Governments Of Canada And Ontario Announce Knowledge Infrastructure Projects Underway: Groundbreaking Celebration At University of Waterloo
Waterloo, Ontario, Sept. 24, 2009 -- Peter Braid, MP for Kitchener-Waterloo, John Milloy, Minister of Training, Colleges and Universities and Minister of Research and Innovation and Adel Sedra, Dean of the Faculty of Engineering at the University of Waterloo, today celebrated the groundbreaking of the Engineering and Math Project expansion at the university, which received federal and provincial funding totalling $36 million through the Knowledge Infrastructure Program and Ontario's 2009 Budget. Other investments include $11 million from the university.
The Engineering and Math Project Expansion will include two new buildings to support research in interdisciplinary areas including bio-chemical and bio-processing, tissue engineering, green energy, environmental systems, computational intelligence, health informatics and new media technologies. The new buildings will accommodate 35 additional faculty members and 310 graduate students, many new research labs and infrastructure facilities as well as interaction rooms used for research and outreach. In addition, three 80-seat classrooms and two 30-seat classrooms will be added to alleviate pressure on math teaching space campus-wide.
Today's groundbreaking of the engineering portion of the project will support cutting edge research in chemical engineering.
In total, the governments of Canada and Ontario are investing $1.5 billion in 49 projects at Ontario's colleges and universities, through the Knowledge Infrastructure Program (KIP) and the Ontario 2009 Budget.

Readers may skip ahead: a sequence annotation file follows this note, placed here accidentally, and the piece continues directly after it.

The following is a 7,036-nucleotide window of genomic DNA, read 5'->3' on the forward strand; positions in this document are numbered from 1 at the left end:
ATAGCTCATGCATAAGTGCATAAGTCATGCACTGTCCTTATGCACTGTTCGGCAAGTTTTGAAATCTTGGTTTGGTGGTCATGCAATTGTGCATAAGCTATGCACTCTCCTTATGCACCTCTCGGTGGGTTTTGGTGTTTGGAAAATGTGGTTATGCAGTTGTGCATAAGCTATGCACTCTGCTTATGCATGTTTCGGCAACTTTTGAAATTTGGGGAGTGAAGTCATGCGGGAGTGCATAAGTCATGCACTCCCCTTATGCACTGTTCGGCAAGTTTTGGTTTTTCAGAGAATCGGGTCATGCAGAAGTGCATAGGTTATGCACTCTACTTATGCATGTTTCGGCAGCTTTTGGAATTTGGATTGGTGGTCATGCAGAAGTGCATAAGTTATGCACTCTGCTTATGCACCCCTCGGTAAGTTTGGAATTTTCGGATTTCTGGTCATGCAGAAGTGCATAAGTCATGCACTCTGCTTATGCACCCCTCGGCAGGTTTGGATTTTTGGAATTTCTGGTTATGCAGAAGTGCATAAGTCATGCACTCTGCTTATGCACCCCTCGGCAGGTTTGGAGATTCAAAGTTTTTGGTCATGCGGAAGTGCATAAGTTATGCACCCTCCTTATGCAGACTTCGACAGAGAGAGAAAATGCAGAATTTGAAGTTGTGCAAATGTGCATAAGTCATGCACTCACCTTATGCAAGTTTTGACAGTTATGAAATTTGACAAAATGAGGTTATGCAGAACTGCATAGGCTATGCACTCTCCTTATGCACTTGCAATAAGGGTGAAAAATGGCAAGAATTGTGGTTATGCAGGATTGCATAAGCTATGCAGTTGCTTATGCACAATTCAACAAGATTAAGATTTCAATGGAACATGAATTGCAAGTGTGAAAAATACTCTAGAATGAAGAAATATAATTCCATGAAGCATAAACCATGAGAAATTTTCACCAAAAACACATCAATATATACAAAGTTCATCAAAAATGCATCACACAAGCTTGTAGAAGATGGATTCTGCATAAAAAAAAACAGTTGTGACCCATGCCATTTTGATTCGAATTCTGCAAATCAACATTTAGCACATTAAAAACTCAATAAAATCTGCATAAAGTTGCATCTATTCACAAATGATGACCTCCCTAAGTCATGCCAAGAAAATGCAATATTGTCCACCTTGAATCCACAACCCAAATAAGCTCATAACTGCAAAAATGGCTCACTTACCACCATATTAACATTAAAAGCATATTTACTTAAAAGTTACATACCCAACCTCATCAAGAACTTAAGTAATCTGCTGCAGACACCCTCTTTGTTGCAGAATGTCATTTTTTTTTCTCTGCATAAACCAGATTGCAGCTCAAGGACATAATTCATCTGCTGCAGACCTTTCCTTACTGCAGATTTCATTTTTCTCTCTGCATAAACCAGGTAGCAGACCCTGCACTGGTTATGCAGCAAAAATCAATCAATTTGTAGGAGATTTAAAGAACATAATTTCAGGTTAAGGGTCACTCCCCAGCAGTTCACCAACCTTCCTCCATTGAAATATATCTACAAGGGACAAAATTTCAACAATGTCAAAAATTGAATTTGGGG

The Knowledge Infrastructure Program, a two-year, $2 billion economic stimulus measure to support infrastructure enhancement at Canadian post-secondary institutions is part of the $12 billion in new infrastructure investment allocated under Canada's Economic Action Plan.
The program is providing real economic stimulus and employment by creating local jobs for engineers, architects, trades people and technicians. It is also helping to generate the advanced technological infrastructure needed to keep Canada's research and educational facilities at the forefront of scientific advancement.
The Government of Ontario, in its 2009 budget - Confronting the Challenge: Building Ontario's Economic Future, committed to investing in infrastructure and has designated $780 million to colleges and universities to modernize facilities and boost long-term research and skills training capacity over the next two years.
“Through the renewal of college and university facilities, our researchers will have the tools they need to be global leaders in their fields and pursue world-class excellence," said MP Peter Braid. "Attracting and retaining workers who drive innovation and growth in the global knowledge economy strengthens Canada's position as a world leader in science and technology to the benefit of all Canadians.”
“By investing in the University of Waterloo, we are investing in some of the most promising research and innovation sectors," said Ontario Minister of Training, Colleges and Universities John Milloy. "This investment will help create jobs in Waterloo, give students and staff the facilities they need and keep Ontario at the forefront of scientific advancement.”
“This major funding from the Knowledge Infrastructure Program allows the University of Waterloo to greatly enhance our teaching and research capabilities," said Waterloo President David Johnston. "It will provide advanced research facilities for our Department of Chemical Engineering and much-needed research and teaching space for our Faculty of Mathematics. It strengthens Waterloo's ability to meet growing enrolment demand in high-tech fields and gives innovative research programs room to grow.”